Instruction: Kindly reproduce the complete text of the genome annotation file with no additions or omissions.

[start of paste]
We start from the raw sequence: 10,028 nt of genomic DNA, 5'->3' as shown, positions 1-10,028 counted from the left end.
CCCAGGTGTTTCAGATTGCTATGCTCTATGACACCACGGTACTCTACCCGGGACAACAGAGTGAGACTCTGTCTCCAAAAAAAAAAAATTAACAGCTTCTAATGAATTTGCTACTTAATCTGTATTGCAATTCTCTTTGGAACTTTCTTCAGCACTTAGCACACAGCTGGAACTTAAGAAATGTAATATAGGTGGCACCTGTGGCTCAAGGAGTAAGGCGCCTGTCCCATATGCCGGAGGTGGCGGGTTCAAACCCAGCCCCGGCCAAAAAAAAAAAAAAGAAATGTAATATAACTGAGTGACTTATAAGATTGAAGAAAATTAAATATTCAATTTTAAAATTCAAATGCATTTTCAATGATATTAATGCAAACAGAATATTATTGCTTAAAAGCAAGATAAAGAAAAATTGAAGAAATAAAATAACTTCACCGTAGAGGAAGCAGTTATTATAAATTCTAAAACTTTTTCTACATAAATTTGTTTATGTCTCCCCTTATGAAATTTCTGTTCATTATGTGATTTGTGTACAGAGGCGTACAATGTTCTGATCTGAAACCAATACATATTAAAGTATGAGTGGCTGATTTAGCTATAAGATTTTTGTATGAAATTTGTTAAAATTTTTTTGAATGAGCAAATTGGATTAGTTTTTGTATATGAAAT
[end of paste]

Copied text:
We start from the raw sequence: 10,028 nt of genomic DNA, 5'->3' as shown, positions 1-10,028 counted from the left end.
CCCAGGTGTTTCAGATTGCTATGCTCTATGACACCACGGTACTCTACCCGGGACAACAGAGTGAGACTCTGTCTCCAAAAAAAAAAAATTAACAGCTTCTAATGAATTTGCTACTTAATCTGTATTGCAATTCTCTTTGGAACTTTCTTCAGCACTTAGCACACAGCTGGAACTTAAGAAATGTAATATAGGTGGCACCTGTGGCTCAAGGAGTAAGGCGCCTGTCCCATATGCCGGAGGTGGCGGGTTCAAACCCAGCCCCGGCCAAAAAAAAAAAAAAGAAATGTAATATAACTGAGTGACTTATAAGATTGAAGAAAATTAAATATTCAATTTTAAAATTCAAATGCATTTTCAATGATATTAATGCAAACAGAATATTATTGCTTAAAAGCAAGATAAAGAAAAATTGAAGAAATAAAATAACTTCACCGTAGAGGAAGCAGTTATTATAAATTCTAAAACTTTTTCTACATAAATTTGTTTATGTCTCCCCTTATGAAATTTCTGTTCATTATGTGATTTGTGTACAGAGGCGTACAATGTTCTGATCTGAAACCAATACATATTAAAGTATGAGTGGCTGATTTAGCTATAAGATTTTTGTATGAAATTTGTTAAAATTTTTTTGAATGAGCAAATTGGATTAGTTTTTGTATATGAAAT